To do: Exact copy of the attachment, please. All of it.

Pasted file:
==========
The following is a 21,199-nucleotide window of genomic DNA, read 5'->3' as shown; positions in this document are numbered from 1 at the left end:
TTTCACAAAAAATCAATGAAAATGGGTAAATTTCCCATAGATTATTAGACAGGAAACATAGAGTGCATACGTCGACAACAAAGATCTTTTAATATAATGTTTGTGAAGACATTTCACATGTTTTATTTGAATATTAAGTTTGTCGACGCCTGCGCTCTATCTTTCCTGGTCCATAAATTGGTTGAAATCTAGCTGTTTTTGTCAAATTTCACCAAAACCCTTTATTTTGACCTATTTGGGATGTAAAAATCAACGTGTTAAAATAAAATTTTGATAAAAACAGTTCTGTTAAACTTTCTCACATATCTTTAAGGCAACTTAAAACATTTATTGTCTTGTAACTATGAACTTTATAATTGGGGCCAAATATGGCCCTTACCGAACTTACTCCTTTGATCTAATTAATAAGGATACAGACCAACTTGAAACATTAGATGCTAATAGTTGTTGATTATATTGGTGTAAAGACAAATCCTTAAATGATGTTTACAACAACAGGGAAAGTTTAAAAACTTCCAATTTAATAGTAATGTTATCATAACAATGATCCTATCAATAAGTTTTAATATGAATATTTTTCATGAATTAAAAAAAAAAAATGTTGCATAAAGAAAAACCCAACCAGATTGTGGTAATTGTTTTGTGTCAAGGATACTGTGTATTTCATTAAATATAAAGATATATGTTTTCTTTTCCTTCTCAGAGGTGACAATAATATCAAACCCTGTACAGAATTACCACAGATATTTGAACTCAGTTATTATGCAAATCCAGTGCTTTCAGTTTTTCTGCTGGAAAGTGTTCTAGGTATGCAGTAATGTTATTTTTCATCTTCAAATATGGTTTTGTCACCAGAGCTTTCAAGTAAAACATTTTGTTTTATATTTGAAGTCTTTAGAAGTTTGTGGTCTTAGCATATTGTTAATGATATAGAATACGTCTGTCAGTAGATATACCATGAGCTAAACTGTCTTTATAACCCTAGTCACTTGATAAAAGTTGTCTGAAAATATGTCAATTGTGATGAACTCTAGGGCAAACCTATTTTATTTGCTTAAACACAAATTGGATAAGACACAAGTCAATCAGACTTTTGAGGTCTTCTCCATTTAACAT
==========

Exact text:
The following is a 21,199-nucleotide window of genomic DNA, read 5'->3' as shown; positions in this document are numbered from 1 at the left end:
TTTCACAAAAAATCAATGAAAATGGGTAAATTTCCCATAGATTATTAGACAGGAAACATAGAGTGCATACGTCGACAACAAAGATCTTTTAATATAATGTTTGTGAAGACATTTCACATGTTTTATTTGAATATTAAGTTTGTCGACGCCTGCGCTCTATCTTTCCTGGTCCATAAATTGGTTGAAATCTAGCTGTTTTTGTCAAATTTCACCAAAACCCTTTATTTTGACCTATTTGGGATGTAAAAATCAACGTGTTAAAATAAAATTTTGATAAAAACAGTTCTGTTAAACTTTCTCACATATCTTTAAGGCAACTTAAAACATTTATTGTCTTGTAACTATGAACTTTATAATTGGGGCCAAATATGGCCCTTACCGAACTTACTCCTTTGATCTAATTAATAAGGATACAGACCAACTTGAAACATTAGATGCTAATAGTTGTTGATTATATTGGTGTAAAGACAAATCCTTAAATGATGTTTACAACAACAGGGAAAGTTTAAAAACTTCCAATTTAATAGTAATGTTATCATAACAATGATCCTATCAATAAGTTTTAATATGAATATTTTTCATGAATTAAAAAAAAAAAATGTTGCATAAAGAAAAACCCAACCAGATTGTGGTAATTGTTTTGTGTCAAGGATACTGTGTATTTCATTAAATATAAAGATATATGTTTTCTTTTCCTTCTCAGAGGTGACAATAATATCAAACCCTGTACAGAATTACCACAGATATTTGAACTCAGTTATTATGCAAATCCAGTGCTTTCAGTTTTTCTGCTGGAAAGTGTTCTAGGTATGCAGTAATGTTATTTTTCATCTTCAAATATGGTTTTGTCACCAGAGCTTTCAAGTAAAACATTTTGTTTTATATTTGAAGTCTTTAGAAGTTTGTGGTCTTAGCATATTGTTAATGATATAGAATACGTCTGTCAGTAGATATACCATGAGCTAAACTGTCTTTATAACCCTAGTCACTTGATAAAAGTTGTCTGAAAATATGTCAATTGTGATGAACTCTAGGGCAAACCTATTTTATTTGCTTAAACACAAATTGGATAAGACACAAGTCAATCAGACTTTTGAGGTCTTCTCCATTTAACAT